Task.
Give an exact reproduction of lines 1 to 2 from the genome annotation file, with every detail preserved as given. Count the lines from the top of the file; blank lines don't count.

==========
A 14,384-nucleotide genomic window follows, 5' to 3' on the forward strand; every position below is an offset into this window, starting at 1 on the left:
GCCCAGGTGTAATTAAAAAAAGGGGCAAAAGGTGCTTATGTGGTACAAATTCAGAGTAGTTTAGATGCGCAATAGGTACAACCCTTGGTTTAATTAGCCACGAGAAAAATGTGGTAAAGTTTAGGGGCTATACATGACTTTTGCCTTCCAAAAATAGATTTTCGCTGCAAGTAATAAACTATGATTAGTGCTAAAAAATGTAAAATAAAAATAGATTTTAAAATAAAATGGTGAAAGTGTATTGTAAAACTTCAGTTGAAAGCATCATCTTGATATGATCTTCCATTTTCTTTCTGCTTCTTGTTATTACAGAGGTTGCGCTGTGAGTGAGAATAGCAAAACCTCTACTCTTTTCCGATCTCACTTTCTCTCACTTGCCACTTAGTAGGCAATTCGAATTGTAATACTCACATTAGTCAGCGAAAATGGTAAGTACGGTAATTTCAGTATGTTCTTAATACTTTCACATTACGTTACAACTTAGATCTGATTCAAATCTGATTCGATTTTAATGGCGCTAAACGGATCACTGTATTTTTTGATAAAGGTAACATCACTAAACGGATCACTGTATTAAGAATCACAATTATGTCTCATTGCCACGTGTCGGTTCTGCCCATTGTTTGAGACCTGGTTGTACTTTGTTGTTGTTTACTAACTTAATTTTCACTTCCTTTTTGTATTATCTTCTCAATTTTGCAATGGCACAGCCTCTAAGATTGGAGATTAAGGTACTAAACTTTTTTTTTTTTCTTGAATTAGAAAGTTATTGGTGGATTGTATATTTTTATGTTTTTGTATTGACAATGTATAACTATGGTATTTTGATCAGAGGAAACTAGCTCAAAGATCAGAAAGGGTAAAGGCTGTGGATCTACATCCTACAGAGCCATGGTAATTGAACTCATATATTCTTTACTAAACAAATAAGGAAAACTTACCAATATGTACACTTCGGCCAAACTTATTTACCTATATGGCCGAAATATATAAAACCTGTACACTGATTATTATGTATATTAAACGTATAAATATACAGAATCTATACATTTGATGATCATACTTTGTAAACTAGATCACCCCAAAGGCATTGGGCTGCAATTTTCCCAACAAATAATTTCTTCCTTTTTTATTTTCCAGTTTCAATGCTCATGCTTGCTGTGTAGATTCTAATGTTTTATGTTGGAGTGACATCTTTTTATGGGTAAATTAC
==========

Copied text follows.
A 14,384-nucleotide genomic window follows, 5' to 3' on the forward strand; every position below is an offset into this window, starting at 1 on the left:
GCCCAGGTGTAATTAAAAAAAGGGGCAAAAGGTGCTTATGTGGTACAAATTCAGAGTAGTTTAGATGCGCAATAGGTACAACCCTTGGTTTAATTAGCCACGAGAAAAATGTGGTAAAGTTTAGGGGCTATACATGACTTTTGCCTTCCAAAAATAGATTTTCGCTGCAAGTAATAAACTATGATTAGTGCTAAAAAATGTAAAATAAAAATAGATTTTAAAATAAAATGGTGAAAGTGTATTGTAAAACTTCAGTTGAAAGCATCATCTTGATATGATCTTCCATTTTCTTTCTGCTTCTTGTTATTACAGAGGTTGCGCTGTGAGTGAGAATAGCAAAACCTCTACTCTTTTCCGATCTCACTTTCTCTCACTTGCCACTTAGTAGGCAATTCGAATTGTAATACTCACATTAGTCAGCGAAAATGGTAAGTACGGTAATTTCAGTATGTTCTTAATACTTTCACATTACGTTACAACTTAGATCTGATTCAAATCTGATTCGATTTTAATGGCGCTAAACGGATCACTGTATTTTTTGATAAAGGTAACATCACTAAACGGATCACTGTATTAAGAATCACAATTATGTCTCATTGCCACGTGTCGGTTCTGCCCATTGTTTGAGACCTGGTTGTACTTTGTTGTTGTTTACTAACTTAATTTTCACTTCCTTTTTGTATTATCTTCTCAATTTTGCAATGGCACAGCCTCTAAGATTGGAGATTAAGGTACTAAACTTTTTTTTTTTTCTTGAATTAGAAAGTTATTGGTGGATTGTATATTTTTATGTTTTTGTATTGACAATGTATAACTATGGTATTTTGATCAGAGGAAACTAGCTCAAAGATCAGAAAGGGTAAAGGCTGTGGATCTACATCCTACAGAGCCATGGTAATTGAACTCATATATTCTTTACTAAACAAATAAGGAAAACTTACCAATATGTACACTTCGGCCAAACTTATTTACCTATATGGCCGAAATATATAAAACCTGTACACTGATTATTATGTATATTAAACGTATAAATATACAGAATCTATACATTTGATGATCATACTTTGTAAACTAGATCACCCCAAAGGCATTGGGCTGCAATTTTCCCAACAAATAATTTCTTCCTTTTTTATTTTCCAGTTTCAATGCTCATGCTTGCTGTGTAGATTCTAATGTTTTATGTTGGAGTGACATCTTTTTATGGGTAAATTAC